C# Language Entity Framework Connections


Example

Entity Framework exposes abstraction classes that are used to interact with underlying databases in the form of classes like DbContext. These contexts generally consist of DbSet<T> properties that expose the available collections that can be queried :

public class ExampleContext: DbContext 
{ 
    public virtual DbSet<Widgets> Widgets { get; set; } 
}

The DbContext itself will handle making the connections with the databases and will generally read the appropriate Connection String data from a configuration to determine how to establish the connections :

public class ExampleContext: DbContext 
{ 
    // The parameter being passed in to the base constructor indicates the name of the 
    // connection string
    public ExampleContext() : base("ExampleContextEntities")
    {
    }

    public virtual DbSet<Widgets> Widgets { get; set; } 
}

Executing Entity Framework Queries

Actually executing an Entity Framework query can be quite easy and simply requires you to create an instance of the context and then use the available properties on it to pull or access your data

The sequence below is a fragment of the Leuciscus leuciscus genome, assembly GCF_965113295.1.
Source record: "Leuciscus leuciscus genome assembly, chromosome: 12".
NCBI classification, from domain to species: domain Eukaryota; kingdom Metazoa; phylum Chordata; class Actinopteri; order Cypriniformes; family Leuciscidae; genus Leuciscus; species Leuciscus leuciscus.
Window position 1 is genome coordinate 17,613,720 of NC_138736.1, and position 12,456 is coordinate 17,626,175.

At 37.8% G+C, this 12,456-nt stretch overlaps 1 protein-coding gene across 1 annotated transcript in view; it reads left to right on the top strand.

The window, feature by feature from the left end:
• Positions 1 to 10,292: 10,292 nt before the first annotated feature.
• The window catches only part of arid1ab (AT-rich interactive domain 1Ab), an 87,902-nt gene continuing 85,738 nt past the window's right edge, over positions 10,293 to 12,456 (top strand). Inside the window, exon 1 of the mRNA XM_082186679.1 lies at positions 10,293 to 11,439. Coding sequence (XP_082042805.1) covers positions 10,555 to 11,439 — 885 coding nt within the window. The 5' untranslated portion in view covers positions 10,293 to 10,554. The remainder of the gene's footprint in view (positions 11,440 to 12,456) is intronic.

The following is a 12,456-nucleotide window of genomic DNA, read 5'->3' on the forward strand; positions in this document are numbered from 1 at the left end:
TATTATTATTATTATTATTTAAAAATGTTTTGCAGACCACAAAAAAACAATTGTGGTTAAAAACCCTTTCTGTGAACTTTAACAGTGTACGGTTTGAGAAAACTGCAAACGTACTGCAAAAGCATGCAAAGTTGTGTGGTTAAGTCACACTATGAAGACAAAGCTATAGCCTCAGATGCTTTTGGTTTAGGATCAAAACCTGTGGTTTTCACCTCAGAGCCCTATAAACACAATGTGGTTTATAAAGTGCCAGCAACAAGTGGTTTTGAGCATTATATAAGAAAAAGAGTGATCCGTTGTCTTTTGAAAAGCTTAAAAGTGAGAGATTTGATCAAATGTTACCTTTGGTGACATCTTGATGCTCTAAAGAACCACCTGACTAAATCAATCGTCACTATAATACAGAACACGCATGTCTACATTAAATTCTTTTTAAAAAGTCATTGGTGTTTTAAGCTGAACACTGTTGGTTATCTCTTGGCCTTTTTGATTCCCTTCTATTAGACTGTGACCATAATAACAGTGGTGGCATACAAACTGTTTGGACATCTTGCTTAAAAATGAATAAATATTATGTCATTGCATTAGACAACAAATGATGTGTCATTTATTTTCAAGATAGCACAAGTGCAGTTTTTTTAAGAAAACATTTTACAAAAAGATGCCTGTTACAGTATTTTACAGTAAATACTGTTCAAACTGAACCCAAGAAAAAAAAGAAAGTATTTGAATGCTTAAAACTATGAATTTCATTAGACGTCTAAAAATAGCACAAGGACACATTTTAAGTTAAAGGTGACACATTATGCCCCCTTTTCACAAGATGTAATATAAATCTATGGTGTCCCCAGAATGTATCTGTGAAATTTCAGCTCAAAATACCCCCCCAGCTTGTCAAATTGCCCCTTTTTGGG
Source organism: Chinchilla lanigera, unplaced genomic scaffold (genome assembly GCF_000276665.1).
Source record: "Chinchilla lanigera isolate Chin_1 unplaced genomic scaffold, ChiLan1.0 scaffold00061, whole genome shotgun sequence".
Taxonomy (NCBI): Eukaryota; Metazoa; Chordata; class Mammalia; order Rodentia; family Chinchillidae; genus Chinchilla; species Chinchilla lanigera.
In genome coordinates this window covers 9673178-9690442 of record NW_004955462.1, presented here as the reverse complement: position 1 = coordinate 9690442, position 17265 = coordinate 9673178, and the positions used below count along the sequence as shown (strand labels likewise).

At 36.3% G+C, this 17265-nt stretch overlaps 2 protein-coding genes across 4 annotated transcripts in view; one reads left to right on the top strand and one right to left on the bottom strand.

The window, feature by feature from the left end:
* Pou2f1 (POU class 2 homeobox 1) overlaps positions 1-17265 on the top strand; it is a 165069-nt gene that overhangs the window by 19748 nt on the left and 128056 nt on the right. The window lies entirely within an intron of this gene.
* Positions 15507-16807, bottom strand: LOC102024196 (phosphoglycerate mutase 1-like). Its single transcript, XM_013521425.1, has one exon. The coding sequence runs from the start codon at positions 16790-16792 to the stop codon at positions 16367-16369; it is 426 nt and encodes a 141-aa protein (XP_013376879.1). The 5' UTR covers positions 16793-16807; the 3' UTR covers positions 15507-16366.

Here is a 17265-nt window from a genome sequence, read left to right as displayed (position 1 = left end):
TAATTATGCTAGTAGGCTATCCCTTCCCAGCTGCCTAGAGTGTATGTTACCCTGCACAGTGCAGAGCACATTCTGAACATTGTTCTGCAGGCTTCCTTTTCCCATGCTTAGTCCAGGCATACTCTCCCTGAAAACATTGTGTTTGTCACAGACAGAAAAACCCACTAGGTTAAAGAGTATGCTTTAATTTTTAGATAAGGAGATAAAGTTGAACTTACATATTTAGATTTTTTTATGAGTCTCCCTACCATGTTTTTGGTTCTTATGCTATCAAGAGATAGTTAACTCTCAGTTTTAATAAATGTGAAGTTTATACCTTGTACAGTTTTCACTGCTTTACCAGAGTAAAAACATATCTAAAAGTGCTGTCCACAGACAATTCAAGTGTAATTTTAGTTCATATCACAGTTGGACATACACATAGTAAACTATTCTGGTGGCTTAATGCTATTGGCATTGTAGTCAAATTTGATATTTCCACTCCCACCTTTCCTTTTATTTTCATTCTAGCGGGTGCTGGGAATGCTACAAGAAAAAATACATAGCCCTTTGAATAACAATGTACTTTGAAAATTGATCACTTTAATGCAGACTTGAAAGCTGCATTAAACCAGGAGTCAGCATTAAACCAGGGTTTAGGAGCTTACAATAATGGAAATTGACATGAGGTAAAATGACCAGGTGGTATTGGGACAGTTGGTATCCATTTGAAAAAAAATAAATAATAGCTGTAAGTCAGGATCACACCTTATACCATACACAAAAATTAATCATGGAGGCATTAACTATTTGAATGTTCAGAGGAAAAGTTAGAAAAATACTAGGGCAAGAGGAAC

using(var context = new ExampleContext())
{
      // Retrieve all of the Widgets in your database
      var data = context.Widgets.ToList();
}

Entity Framework also provides an extensive change-tracking system that can be used to handle updating entries within your database by simply calling the SaveChanges() method to push changes to the database :

using(var context = new ExampleContext())
{
      // Grab the widget you wish to update
      var widget = context.Widgets.Find(w => w.Id == id);
      // If it exists, update it
      if(widget != null)
      {
           // Update your widget and save your changes
           widget.Updated = DateTime.UtcNow;
           context.SaveChanges();
      }
}